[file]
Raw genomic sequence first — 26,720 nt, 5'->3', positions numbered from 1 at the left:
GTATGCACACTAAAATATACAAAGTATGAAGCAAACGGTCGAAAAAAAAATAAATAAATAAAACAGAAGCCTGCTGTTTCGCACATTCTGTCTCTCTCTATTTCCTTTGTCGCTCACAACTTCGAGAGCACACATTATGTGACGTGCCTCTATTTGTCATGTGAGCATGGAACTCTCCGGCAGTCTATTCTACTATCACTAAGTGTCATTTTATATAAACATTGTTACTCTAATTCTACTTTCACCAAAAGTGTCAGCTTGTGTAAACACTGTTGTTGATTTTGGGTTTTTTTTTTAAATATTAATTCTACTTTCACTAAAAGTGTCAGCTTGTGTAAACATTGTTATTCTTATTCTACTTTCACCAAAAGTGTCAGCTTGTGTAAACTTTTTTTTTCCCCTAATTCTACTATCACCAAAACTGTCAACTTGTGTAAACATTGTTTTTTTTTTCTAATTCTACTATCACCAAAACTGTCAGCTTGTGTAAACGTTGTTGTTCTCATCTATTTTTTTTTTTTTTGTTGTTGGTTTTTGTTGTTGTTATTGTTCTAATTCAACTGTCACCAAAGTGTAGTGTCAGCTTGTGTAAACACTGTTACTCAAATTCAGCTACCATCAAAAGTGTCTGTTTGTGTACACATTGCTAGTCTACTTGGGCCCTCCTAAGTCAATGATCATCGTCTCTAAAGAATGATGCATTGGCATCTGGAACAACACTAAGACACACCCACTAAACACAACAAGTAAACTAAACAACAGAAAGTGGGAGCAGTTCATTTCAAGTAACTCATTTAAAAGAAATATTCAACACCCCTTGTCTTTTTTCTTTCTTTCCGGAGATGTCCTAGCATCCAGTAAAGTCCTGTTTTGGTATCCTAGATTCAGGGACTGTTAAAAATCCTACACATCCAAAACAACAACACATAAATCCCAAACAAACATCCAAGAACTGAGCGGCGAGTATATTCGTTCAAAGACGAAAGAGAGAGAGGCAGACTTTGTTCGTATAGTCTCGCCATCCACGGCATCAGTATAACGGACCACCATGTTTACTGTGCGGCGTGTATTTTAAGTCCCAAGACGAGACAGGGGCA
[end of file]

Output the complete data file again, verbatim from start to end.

Raw genomic sequence first — 26,720 nt, 5'->3', positions numbered from 1 at the left:
GTATGCACACTAAAATATACAAAGTATGAAGCAAACGGTCGAAAAAAAAATAAATAAATAAAACAGAAGCCTGCTGTTTCGCACATTCTGTCTCTCTCTATTTCCTTTGTCGCTCACAACTTCGAGAGCACACATTATGTGACGTGCCTCTATTTGTCATGTGAGCATGGAACTCTCCGGCAGTCTATTCTACTATCACTAAGTGTCATTTTATATAAACATTGTTACTCTAATTCTACTTTCACCAAAAGTGTCAGCTTGTGTAAACACTGTTGTTGATTTTGGGTTTTTTTTTTAAATATTAATTCTACTTTCACTAAAAGTGTCAGCTTGTGTAAACATTGTTATTCTTATTCTACTTTCACCAAAAGTGTCAGCTTGTGTAAACTTTTTTTTTCCCCTAATTCTACTATCACCAAAACTGTCAACTTGTGTAAACATTGTTTTTTTTTTCTAATTCTACTATCACCAAAACTGTCAGCTTGTGTAAACGTTGTTGTTCTCATCTATTTTTTTTTTTTTTGTTGTTGGTTTTTGTTGTTGTTATTGTTCTAATTCAACTGTCACCAAAGTGTAGTGTCAGCTTGTGTAAACACTGTTACTCAAATTCAGCTACCATCAAAAGTGTCTGTTTGTGTACACATTGCTAGTCTACTTGGGCCCTCCTAAGTCAATGATCATCGTCTCTAAAGAATGATGCATTGGCATCTGGAACAACACTAAGACACACCCACTAAACACAACAAGTAAACTAAACAACAGAAAGTGGGAGCAGTTCATTTCAAGTAACTCATTTAAAAGAAATATTCAACACCCCTTGTCTTTTTTCTTTCTTTCCGGAGATGTCCTAGCATCCAGTAAAGTCCTGTTTTGGTATCCTAGATTCAGGGACTGTTAAAAATCCTACACATCCAAAACAACAACACATAAATCCCAAACAAACATCCAAGAACTGAGCGGCGAGTATATTCGTTCAAAGACGAAAGAGAGAGAGGCAGACTTTGTTCGTATAGTCTCGCCATCCACGGCATCAGTATAACGGACCACCATGTTTACTGTGCGGCGTGTATTTTAAGTCCCAAGACGAGACAGGGGCA